Answer: That depends. Dean informs me that his company has set up the system so that if he’s moving slower than 7 mph, he can log off the Driving line and onto Off-Duty. After 2 miles, or if the speeds increase to 8 mph, the system will put him back on the driving line automatically. Honestly, that sounds tolerable for situations like rush hour, construction, wrecks, etc. As long as the speed is below 7 mph, I’d just have to reach down every 2 miles and pop it back up to Off-Duty. And Lord knows it takes a while to go 2 miles in those conditions.

The times I’d most hate electronic logs is during that incomprehensible traffic that goes 5 mph for a mile and then all of a sudden it picks up to 60 mph. Next thing you know, you’re back to 5 mph. Rinse, repeat, and curse. Talk about a pain.

Concern: What happens when I have used all my available drive time to get to a customer, then after I’m loaded/unloaded the customer doesn’t have any place for me to park for my mandatory 10-hour break?

Answer: According to Dean, the truck will beep at you like crazy when it knows you’re driving illegal, but it will allow you to drive. We truckers know that these situations happen. We also know that it’s breaking the law to drive over our 11 hours. We also know that if there’s no place to park, there’s no place to park. Master Yoda would understand what the DOT Gestapo doesn’t. “Drive on we must.”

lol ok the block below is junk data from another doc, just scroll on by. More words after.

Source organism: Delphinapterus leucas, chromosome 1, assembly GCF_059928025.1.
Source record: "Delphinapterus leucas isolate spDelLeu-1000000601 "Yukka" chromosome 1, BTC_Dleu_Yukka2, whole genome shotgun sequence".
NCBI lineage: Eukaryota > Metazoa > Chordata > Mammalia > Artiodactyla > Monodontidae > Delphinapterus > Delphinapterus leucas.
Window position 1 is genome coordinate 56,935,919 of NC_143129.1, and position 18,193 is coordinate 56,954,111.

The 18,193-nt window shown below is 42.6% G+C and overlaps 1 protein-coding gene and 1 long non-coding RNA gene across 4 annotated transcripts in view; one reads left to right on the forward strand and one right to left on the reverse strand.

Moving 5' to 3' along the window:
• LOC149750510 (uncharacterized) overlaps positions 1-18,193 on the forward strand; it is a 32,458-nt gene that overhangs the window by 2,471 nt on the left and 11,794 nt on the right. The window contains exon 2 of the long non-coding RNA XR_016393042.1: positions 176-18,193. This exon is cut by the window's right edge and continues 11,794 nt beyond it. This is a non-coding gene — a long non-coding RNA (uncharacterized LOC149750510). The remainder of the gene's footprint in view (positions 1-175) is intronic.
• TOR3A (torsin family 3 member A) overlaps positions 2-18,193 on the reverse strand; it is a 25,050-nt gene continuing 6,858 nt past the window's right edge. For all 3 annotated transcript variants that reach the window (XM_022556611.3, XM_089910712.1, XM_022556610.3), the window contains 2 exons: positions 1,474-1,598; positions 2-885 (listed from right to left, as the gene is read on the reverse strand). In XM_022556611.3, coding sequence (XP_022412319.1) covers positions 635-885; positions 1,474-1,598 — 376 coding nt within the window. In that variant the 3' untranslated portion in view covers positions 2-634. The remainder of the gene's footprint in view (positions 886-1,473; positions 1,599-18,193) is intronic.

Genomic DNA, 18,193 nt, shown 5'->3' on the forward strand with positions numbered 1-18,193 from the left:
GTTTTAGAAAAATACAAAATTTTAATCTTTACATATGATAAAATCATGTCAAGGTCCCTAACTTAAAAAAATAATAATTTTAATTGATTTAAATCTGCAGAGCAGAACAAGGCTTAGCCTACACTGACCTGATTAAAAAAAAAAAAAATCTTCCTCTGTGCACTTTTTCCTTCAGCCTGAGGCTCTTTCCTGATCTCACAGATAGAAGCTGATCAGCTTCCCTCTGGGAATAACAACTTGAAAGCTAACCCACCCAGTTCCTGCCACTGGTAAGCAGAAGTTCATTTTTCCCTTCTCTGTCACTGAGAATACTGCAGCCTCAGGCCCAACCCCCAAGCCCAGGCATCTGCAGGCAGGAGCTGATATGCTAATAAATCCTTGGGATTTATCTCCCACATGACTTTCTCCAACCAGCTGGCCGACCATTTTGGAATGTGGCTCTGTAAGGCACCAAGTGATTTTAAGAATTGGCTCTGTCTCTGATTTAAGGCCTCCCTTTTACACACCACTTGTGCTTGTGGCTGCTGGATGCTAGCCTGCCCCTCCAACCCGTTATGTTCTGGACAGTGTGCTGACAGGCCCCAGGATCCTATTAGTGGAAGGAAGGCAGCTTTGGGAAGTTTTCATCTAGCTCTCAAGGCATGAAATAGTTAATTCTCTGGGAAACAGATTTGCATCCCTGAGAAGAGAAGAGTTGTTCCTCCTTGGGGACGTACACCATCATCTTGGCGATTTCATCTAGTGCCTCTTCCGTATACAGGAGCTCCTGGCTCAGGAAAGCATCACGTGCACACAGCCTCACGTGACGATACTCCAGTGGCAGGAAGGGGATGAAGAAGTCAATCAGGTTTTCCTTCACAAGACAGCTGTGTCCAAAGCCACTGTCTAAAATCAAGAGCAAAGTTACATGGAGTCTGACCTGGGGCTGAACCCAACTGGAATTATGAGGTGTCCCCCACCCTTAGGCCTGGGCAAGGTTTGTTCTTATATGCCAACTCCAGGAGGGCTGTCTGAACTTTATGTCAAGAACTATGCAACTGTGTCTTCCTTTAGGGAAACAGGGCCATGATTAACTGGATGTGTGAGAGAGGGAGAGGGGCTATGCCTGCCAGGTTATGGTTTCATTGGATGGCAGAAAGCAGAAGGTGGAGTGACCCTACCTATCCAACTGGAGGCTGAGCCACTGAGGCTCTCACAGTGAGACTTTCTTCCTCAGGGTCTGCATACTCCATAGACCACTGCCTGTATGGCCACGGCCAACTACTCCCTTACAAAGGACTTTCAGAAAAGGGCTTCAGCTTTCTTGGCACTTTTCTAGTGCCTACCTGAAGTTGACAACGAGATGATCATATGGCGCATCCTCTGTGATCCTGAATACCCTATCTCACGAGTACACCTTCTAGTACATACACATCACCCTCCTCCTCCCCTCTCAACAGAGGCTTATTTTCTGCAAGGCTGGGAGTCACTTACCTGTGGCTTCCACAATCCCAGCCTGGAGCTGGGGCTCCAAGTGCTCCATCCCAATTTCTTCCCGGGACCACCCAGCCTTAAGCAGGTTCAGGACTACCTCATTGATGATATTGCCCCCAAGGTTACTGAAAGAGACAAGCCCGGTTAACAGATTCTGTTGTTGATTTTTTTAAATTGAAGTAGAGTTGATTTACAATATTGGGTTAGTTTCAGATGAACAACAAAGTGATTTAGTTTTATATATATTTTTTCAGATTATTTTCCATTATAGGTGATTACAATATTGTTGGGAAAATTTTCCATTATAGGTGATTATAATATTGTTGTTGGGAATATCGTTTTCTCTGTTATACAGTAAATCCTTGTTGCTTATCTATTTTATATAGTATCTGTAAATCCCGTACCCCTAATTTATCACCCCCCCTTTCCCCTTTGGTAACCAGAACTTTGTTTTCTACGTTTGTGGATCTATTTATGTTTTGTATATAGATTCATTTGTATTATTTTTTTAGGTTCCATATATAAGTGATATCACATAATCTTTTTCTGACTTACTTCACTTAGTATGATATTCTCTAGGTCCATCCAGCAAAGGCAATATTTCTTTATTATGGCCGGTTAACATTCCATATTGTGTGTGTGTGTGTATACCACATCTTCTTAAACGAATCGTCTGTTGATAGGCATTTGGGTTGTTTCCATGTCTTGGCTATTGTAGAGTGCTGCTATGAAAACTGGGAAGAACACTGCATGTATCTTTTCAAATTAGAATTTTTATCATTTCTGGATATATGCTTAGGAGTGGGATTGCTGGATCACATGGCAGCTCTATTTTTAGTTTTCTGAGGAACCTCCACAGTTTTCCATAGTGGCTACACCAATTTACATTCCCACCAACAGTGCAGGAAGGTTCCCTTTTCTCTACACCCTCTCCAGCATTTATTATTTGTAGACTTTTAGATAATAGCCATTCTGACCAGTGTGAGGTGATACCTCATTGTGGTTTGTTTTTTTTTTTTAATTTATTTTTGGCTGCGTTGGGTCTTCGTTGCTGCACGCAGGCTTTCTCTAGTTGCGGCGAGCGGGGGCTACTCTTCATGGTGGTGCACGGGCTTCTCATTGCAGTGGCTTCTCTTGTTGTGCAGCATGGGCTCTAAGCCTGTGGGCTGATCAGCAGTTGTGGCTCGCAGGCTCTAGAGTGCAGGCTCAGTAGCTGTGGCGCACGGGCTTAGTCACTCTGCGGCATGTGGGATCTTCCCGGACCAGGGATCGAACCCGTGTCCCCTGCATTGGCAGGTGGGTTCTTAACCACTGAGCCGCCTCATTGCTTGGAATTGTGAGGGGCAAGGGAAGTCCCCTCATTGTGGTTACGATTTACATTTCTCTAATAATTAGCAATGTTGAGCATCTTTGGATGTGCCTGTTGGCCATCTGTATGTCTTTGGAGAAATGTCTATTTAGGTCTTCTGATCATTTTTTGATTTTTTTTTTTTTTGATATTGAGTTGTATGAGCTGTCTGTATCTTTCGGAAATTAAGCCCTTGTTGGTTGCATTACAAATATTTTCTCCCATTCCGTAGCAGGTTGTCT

Concern: Since we can’t “fudge” the logbooks a little here and there, won’t this cause a loss of productivity?

Answer: My guess is yes, at least in the beginning. Ever since I started with this new company, I’ve been keeping track of how electronic logs would affect me. In three weeks time, I’ve had three, possibly four loads that I would’ve had to refuse because I knew that the electronic logs couldn’t log it. I knew I could log those same loads on paper logs without a hitch. On three other loads, I would have delivered late due to circumstances that happened during the trip. As of now, I’m on paper logs and I’m completely legal. I really love fudge.

Conclusion: Trucking companies are going to have to rethink the way they do things. No longer will they be able to give you a load that is marginal, or heck, even productive. If they do, they can expect more late pickups/deliveries and more drivers running out of driving hours before they can deliver. And because of that, they’ll be doing more relays with other drivers. These relays are a pain-in-the-hemorrhoid holder for the planners. Of course, my love of planners is well-known, so perhaps I would get some joy out of watching them squirm. My guess is that productivity will go way down until they figure out that they can’t push us as hard as they used to.

The thing is, most drivers don’t mind being pushed. I didn’t legally log 3100 miles last week by refusing loads that were going to be tight. I took the ones I knew I could log legally, and I refused the others. The DOT gave us rules to log by. I follow those rules and I make money. Why can’t they just leave well enough alone?